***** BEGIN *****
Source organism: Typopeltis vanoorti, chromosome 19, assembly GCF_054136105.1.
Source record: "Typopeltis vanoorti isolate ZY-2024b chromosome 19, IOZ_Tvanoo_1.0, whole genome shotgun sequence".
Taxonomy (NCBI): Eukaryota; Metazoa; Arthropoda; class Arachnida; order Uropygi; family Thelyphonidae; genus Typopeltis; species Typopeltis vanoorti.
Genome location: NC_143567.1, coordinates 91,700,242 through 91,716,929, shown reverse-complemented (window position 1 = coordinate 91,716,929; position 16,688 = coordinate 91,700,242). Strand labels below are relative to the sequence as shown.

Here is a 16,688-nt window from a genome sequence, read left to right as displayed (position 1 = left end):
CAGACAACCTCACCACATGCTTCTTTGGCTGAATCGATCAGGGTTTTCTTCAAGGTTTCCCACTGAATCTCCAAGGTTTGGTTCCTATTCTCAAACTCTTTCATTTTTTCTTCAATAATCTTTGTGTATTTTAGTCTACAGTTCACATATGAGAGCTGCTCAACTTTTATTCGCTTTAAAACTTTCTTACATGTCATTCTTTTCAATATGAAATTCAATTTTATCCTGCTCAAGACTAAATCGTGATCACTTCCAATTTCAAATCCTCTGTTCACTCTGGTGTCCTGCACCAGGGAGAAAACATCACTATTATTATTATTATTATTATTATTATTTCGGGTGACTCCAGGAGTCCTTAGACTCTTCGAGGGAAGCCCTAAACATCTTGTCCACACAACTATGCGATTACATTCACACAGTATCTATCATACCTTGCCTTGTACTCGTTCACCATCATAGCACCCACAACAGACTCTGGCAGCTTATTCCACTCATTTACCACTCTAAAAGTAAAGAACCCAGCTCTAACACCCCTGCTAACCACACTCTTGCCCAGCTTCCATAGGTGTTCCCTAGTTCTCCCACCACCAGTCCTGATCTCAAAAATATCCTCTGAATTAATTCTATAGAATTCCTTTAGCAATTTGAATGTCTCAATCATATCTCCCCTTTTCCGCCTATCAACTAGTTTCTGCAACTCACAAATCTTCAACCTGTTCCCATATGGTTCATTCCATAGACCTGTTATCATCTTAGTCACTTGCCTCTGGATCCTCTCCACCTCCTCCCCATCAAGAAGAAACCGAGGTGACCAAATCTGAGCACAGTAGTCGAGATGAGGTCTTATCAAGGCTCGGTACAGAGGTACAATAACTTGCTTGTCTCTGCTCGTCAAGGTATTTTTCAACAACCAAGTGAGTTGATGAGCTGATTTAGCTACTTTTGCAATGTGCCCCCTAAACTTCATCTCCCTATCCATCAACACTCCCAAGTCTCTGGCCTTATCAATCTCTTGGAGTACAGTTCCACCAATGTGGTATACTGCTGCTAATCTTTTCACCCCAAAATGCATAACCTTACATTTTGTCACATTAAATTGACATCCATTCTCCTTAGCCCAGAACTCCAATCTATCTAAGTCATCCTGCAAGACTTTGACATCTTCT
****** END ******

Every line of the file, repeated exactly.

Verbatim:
Source organism: Typopeltis vanoorti, chromosome 19, assembly GCF_054136105.1.
Source record: "Typopeltis vanoorti isolate ZY-2024b chromosome 19, IOZ_Tvanoo_1.0, whole genome shotgun sequence".
Taxonomy (NCBI): Eukaryota; Metazoa; Arthropoda; class Arachnida; order Uropygi; family Thelyphonidae; genus Typopeltis; species Typopeltis vanoorti.
Genome location: NC_143567.1, coordinates 91,700,242 through 91,716,929, shown reverse-complemented (window position 1 = coordinate 91,716,929; position 16,688 = coordinate 91,700,242). Strand labels below are relative to the sequence as shown.

Here is a 16,688-nt window from a genome sequence, read left to right as displayed (position 1 = left end):
CAGACAACCTCACCACATGCTTCTTTGGCTGAATCGATCAGGGTTTTCTTCAAGGTTTCCCACTGAATCTCCAAGGTTTGGTTCCTATTCTCAAACTCTTTCATTTTTTCTTCAATAATCTTTGTGTATTTTAGTCTACAGTTCACATATGAGAGCTGCTCAACTTTTATTCGCTTTAAAACTTTCTTACATGTCATTCTTTTCAATATGAAATTCAATTTTATCCTGCTCAAGACTAAATCGTGATCACTTCCAATTTCAAATCCTCTGTTCACTCTGGTGTCCTGCACCAGGGAGAAAACATCACTATTATTATTATTATTATTATTATTATTTCGGGTGACTCCAGGAGTCCTTAGACTCTTCGAGGGAAGCCCTAAACATCTTGTCCACACAACTATGCGATTACATTCACACAGTATCTATCATACCTTGCCTTGTACTCGTTCACCATCATAGCACCCACAACAGACTCTGGCAGCTTATTCCACTCATTTACCACTCTAAAAGTAAAGAACCCAGCTCTAACACCCCTGCTAACCACACTCTTGCCCAGCTTCCATAGGTGTTCCCTAGTTCTCCCACCACCAGTCCTGATCTCAAAAATATCCTCTGAATTAATTCTATAGAATTCCTTTAGCAATTTGAATGTCTCAATCATATCTCCCCTTTTCCGCCTATCAACTAGTTTCTGCAACTCACAAATCTTCAACCTGTTCCCATATGGTTCATTCCATAGACCTGTTATCATCTTAGTCACTTGCCTCTGGATCCTCTCCACCTCCTCCCCATCAAGAAGAAACCGAGGTGACCAAATCTGAGCACAGTAGTCGAGATGAGGTCTTATCAAGGCTCGGTACAGAGGTACAATAACTTGCTTGTCTCTGCTCGTCAAGGTATTTTTCAACAACCAAGTGAGTTGATGAGCTGATTTAGCTACTTTTGCAATGTGCCCCCTAAACTTCATCTCCCTATCCATCAACACTCCCAAGTCTCTGGCCTTATCAATCTCTTGGAGTACAGTTCCACCAATGTGGTATACTGCTGCTAATCTTTTCACCCCAAAATGCATAACCTTACATTTTGTCACATTAAATTGACATCCATTCTCCTTAGCCCAGAACTCCAATCTATCTAAGTCATCCTGCAAGACTTTGACATCTTCT